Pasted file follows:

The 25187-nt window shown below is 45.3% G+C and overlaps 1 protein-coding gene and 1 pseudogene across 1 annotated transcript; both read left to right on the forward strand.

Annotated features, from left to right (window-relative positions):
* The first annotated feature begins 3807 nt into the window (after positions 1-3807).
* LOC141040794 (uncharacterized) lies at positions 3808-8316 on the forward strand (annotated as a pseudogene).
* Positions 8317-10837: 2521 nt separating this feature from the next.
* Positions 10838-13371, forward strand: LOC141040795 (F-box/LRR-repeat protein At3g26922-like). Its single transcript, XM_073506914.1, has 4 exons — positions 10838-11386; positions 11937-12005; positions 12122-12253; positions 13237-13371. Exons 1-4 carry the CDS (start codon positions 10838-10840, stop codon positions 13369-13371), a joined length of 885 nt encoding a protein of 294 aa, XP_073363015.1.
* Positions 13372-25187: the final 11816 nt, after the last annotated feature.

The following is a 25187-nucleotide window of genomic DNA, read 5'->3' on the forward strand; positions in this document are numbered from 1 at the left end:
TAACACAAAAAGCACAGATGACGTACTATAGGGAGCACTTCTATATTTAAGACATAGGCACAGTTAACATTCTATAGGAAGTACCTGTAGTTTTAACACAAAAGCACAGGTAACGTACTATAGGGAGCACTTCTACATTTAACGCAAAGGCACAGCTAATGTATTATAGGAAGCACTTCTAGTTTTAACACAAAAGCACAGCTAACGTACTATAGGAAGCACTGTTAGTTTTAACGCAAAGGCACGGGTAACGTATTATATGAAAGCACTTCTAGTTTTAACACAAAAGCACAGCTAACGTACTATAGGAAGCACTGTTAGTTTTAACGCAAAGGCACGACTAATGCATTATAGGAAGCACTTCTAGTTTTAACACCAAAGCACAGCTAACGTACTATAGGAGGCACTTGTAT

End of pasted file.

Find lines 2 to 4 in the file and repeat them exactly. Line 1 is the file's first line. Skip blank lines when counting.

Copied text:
Annotated features, from left to right (window-relative positions):
* The first annotated feature begins 3807 nt into the window (after positions 1-3807).
* LOC141040794 (uncharacterized) lies at positions 3808-8316 on the forward strand (annotated as a pseudogene).